Translated from Spanish by Melissa Lyras.

Travelling far from home you assume, amongst other things, that you must for some time give up the little comforts of home: your own car, your favourite foods and, if you ask a coffee aficionado, a freshly brewed coffee as they’d find in their favourite neighbourhood cafes. To avoid panic situations caused by the absence of caffeine in the blood stream, at Spotahome we have, inspired by International Coffee Day, put together a coffee aficionado’s guide so expats and students can prepare a coffee in the new home in a dignified manner and survive the move to any part of the world without having to step foot into Starbucks.

Online Coffee Stores

Above all else it is essential to start with the best raw materials. To find a solution to this first challenge, you can turn to coffee roasters who ship internationally such as Square Mile in London. Their catalogue, divided between coffees ground for espresso machines or filter coffees (AeroPress, Chemex, V60) start at £10.50 (excluding shipping costs). If you’d like to receive regular shipments of coffee, your best bet is one of their subscriptions on a weekly, fortnightly or monthly basis starting from £15.50 (including shipping). Each bag contains 350 grams of coffee.

Has Bean, another British roaster, lets you order fresh beans directly, or will grind them for use in espresso machines, filter, French press or drip filter. If you select the fortnightly subscription, you’ll receive a 250-gram bag of single origin coffee for €12.50 including shipping (minimum subscription is 12 deliveries). In the event you need an urgent coffee-fix, try the Swedish Koppi: for €11.50 (excluding shipping) you’ll have a bag of coffee in less than 3 days.

Which coffee maker should I choose?

When selecting a coffee maker to join you on your international travels the key is to consider how transportable it is if you plan to drag it back and forth with you. And since you’re being fussy about the quality of your coffee, you should at least choose a coffee maker that requires a little more effort than turning on the power button…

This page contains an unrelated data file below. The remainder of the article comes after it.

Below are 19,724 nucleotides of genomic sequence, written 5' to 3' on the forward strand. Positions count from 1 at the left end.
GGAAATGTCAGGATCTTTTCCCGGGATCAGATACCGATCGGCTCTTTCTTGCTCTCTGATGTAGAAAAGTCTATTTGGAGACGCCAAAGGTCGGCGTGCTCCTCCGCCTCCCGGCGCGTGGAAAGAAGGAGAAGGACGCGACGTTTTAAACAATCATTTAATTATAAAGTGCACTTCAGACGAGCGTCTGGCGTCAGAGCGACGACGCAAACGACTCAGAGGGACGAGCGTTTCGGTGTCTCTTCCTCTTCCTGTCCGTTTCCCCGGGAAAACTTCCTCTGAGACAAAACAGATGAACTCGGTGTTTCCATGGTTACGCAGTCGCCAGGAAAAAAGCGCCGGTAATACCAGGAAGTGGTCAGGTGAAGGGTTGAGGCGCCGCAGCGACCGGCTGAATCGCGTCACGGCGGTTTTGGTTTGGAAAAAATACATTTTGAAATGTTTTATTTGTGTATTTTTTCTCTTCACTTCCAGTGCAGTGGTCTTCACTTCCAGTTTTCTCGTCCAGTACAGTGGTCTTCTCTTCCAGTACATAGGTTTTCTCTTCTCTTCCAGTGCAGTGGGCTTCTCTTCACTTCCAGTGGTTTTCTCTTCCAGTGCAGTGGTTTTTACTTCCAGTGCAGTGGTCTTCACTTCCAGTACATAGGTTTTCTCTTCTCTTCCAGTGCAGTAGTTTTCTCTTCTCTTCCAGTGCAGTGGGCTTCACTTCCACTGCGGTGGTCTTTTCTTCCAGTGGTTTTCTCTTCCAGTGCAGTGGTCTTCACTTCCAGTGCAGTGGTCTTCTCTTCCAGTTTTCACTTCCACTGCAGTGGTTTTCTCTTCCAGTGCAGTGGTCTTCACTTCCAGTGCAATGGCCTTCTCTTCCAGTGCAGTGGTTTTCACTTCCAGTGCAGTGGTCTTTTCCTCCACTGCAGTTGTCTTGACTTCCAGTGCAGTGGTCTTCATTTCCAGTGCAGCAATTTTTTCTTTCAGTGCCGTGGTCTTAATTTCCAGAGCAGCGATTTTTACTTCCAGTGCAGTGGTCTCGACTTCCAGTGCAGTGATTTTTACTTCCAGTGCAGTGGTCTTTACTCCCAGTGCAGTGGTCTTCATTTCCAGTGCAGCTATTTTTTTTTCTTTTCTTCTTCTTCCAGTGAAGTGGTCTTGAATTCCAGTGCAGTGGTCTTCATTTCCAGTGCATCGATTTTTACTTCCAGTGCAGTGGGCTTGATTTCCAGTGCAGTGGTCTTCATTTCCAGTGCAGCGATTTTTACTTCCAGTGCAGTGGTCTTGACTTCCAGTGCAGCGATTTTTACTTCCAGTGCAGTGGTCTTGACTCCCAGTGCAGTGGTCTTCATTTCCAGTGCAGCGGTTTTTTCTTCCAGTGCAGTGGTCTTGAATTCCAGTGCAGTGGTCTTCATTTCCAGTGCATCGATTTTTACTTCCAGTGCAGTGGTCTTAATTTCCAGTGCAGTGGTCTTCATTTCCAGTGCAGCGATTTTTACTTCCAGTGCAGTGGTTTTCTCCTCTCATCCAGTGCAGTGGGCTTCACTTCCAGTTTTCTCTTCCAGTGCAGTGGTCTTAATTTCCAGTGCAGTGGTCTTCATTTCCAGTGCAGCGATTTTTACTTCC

A French press coffee maker is the most popular and economical option (you can find them for less than €15 on Amazon). It’s extremely simple to use: you add ground coffee, you mix it with boiling water and you slowly press the plunger down until the grounds are all at the bottom and you’re left with your perfectly filtered coffee on top, ready to drink.

Chemex and V60 are the best two options if you’d rather opt for a manual filter coffee maker. Both coffee makers are stunning to look at: the V60 has it’s own characteristic drip cone for infusion; whilst the Chemex combines glass and wood in a design that even made its way into the MoMa in New York. But ok, back to what we’re discussing: both coffee makers use paper filters to prepare the coffee with the drip infusion method that filters the water from the coffee grinds at a speed controlled by the user for maximum coffee personalisation.

An AeroPress coffee maker is a recent addition to the world of coffee (invented in 2005). It consists of two plastic cylinders that introduce air above the mix of ground coffee and boiling water when pressure is applied in a way similar to a French press. The revolutionary design of the AeroPress allows for a faster infusion time, granting the coffee a sweeter taste, and since it also features a paper filter it reduces the amount of sediment in the final cup to a minimum.

Onwards to the perfect cup of coffee

Various factors play to the final result of your coffee and the grind is one of the biggest determiners. The general rule is that the more time the ground coffee stays in contact with the boiling water, the coarser the grind needs to be: use a coarse grind for a French press, a medium-coarse grind for a Chemex, a medium grind for a V60 and a fine-medium grind if you have an AeroPress. For all this, do yourself a favour and buy yourself a small grinder such as this one. Coffee beans prefer a burr grinder, as blades will leave your coffee ground to an inconsistent size.

Finally, if you want to follow the basic principles of preparing a good coffee, throw these two useful items into your suitcase along with the rest of your coffee paraphernalia (if there’s still a little bit of space!): a scale to scientifically measure the proportion of coffee to water and a timer to measure the time that you let your coffee infuse in the water. If space doesn’t permit, download this super-useful app instead.

With this complete coffee-aficionado’s kit, you’ll be able to achieve the perfect cup that even your local barista would be proud of.

Check out Spotahome to find the perfect new home abroad in which to set up your coffee corner.